WHAT THE DNC SHOWED US ABOUT THE INTERNET

And Why Some Advertisers Shunned the Event Online

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NEW YORK (AdAge.com) -- Along with whatever else last week's Democratic National Convention did or did not accomplish, it demonstrated what a difference four years can make in cyberspace.
The Democratic National Convention was a heavily cyber event.

The campaign season, which opened with Howard Dean's revolutionary use of the World Wide Web for political fundraising, reached its zenith at the convention, whose very pulse seemed to be an instant, global communications matrix that both informed and reported on its every move. Meanwhile, the broadcast TV networks -- once the titans of convention news business -- retreated to narrow slots of tepid coverage.

Everything changed
When asked what changed the most about the Web since the 2000 political conventions, experts in the online field last week frequently answered with a single word: "Everything."

One reason is raw numbers. Far more people have made the Web an integral part of their daily information consumption habits. The Internet news audience climbed from 54 million in March 2000 to 92 million in June 2004, according to the Pew Internet and American Life Project. Overall, there were 149.2 million monthly active Internet users in June 2004 -- an increase of 50% over October 2000, said Greg Bloom, a senior analyst at Nielsen/NetRatings.

Another is that the TV networks' decision to abandon gavel-to-gavel coverage left a gapping void that mainstream online media outlets filled with high-quality, all-day reporting, said Carlos Silva, senior vice president of AOL News and Sports, a unit of Time Warner's America Online.

And a third reason is the explosion of broadband use throughout the mass-media market.

Improving Webcasts
At the political conventions four years ago, major Web sites were experimenting with Webcasts. "We had a Web cam and people would come into the AOL booth at the convention and do interviews, but very few consumers had broadband, so the interview would be in text," recalled Lewis D'Vorkin, vice president and editor in chief of AOL News and Sports.

Now, 48% of consumers using the Internet from home have a broadband connection, allowing news sites to use all the technological bells and whistles at their disposal. Typical in last week's broadband-enabled world of convention reporting were video streams; real-time live news reports filed by reporters with nimble thumbs using a Blackberry; news reports from multiple sources; and information consumers would have trouble finding in the terrestrial world -- for example, the Democratic party platform.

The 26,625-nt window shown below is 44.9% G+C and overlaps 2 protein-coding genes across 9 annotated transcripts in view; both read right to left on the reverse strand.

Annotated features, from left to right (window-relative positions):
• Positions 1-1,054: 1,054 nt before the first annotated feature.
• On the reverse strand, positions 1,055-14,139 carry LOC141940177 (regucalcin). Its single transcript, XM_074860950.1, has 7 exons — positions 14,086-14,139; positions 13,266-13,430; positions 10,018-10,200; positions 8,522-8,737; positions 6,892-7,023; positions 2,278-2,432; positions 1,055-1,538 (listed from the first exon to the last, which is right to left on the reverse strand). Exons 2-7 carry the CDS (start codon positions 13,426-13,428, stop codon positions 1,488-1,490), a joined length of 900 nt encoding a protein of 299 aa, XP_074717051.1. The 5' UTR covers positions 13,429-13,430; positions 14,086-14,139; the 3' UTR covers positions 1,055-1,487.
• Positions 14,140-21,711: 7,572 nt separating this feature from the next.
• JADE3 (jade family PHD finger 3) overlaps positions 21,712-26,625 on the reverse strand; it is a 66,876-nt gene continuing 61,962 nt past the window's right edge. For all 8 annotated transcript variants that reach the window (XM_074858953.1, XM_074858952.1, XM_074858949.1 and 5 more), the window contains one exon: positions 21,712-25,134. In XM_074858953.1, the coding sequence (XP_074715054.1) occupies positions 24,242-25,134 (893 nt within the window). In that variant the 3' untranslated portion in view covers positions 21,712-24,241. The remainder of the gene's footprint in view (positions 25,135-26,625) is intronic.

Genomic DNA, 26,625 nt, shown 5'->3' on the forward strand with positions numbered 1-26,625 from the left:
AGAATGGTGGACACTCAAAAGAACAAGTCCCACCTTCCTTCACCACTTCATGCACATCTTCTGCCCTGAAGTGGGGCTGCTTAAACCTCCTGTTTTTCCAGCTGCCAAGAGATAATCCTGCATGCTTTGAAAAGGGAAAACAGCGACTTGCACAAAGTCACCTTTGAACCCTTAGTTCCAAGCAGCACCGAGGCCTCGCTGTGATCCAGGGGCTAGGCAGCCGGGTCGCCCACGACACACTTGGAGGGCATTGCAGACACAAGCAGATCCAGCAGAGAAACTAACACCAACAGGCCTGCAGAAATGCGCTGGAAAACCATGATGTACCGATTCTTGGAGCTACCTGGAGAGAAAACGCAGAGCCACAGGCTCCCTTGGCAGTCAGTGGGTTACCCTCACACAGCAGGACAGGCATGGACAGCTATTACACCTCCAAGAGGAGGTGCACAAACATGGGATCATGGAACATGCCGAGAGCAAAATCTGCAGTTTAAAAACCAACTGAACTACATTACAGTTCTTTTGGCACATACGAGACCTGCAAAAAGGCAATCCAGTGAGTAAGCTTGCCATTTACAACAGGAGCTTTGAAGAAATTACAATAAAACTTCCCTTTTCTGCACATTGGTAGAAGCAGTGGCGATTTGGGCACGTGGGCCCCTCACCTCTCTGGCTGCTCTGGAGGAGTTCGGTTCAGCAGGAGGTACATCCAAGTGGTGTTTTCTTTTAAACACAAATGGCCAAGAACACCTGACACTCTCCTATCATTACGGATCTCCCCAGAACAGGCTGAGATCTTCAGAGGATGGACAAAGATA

In fact, Web technology and interface dynamics have advanced so much in four years that it is impossible to compare Web traffic during the 2000 conventions with that experienced during last week's event, analysts say.

Traffic to Web sites
Also, neither Nielsen/NetRatings nor the news outlets break down Web traffic specific to convention coverage. But traffic to news areas in general was strong. On July 26, convention Monday, Yahoo! News had 1.8 million unique visitors; MSNBC had 1.3 million; CNN, 1.3 million; and AOL News and Weather had 1 million.

One million may not seem that high of a number, but for one event, such as streaming a video interview, it is significant for the Web, said AOL's Mr. Silva. The candidates now understand the power of reaching those online users for fund-raising, ad executives say.

Online fund-raising
On July 28, the campaign for presidential candidate Sen. John Kerry shattered its previous online fund-raising record, bringing in more than $3.3 million dollars in one day, only to crush it the next day with a total of $5.6 million raised. At times during Mr. Kerry's acceptance speech, his Web site, www.johnkerry.com, received more than 5,000 hits per second.

MSN.com "saw almost zero [advertising] dollars from the political community in the 2000 election cycle. And now we're dealing in six figures," said Cyrus Krohn, publisher of Slate magazine.

Despite those levels of eyeballs as well as ad dollars, large marketers didn't flock to news sites covering the convention, Mr. Krohn said.

Marketers avoid mixing messages
"Many of them don't want to advertise around anything that's election-oriented," MSNBC.com's Mr. Tillinghast said. "They are afraid that there's an issue that might come up [during a convention speech] like gay marriage, which will somehow tarnish their brand. My point to them is you are not sponsoring politics, you are sponsoring democracy."

MSN's sales staff tried to sell advertising space specifically for areas of its Web site related to the convention, along with packages for the site's overall election coverage, Mr. Tillinghast said. Yahoo!, meanwhile, said it hadn't tried to sell ads geared specifically toward its convention coverage.

CNN.com sold online ads as a package with TV media. But two marketers, Samsung and Chrysler Group, sponsored the "entire election" cycle, said Greg D'Alba, chief operating officer for CNN sales and marketing. But, he admits, "we're probably running a few less ads than normal."

Only AOL had ad deals specifically geared to the convention. Barnes & Noble promoted former President Bill Clinton's new book, said AOL spokeswoman Ruth Safaty. FedEx highlighted its partnership with Kinkos. And Ford Motor Co. hyped "the highly engaged, issues-oriented, educated election audience to market its new hybrid" vehicle, Ms. Safaty said.

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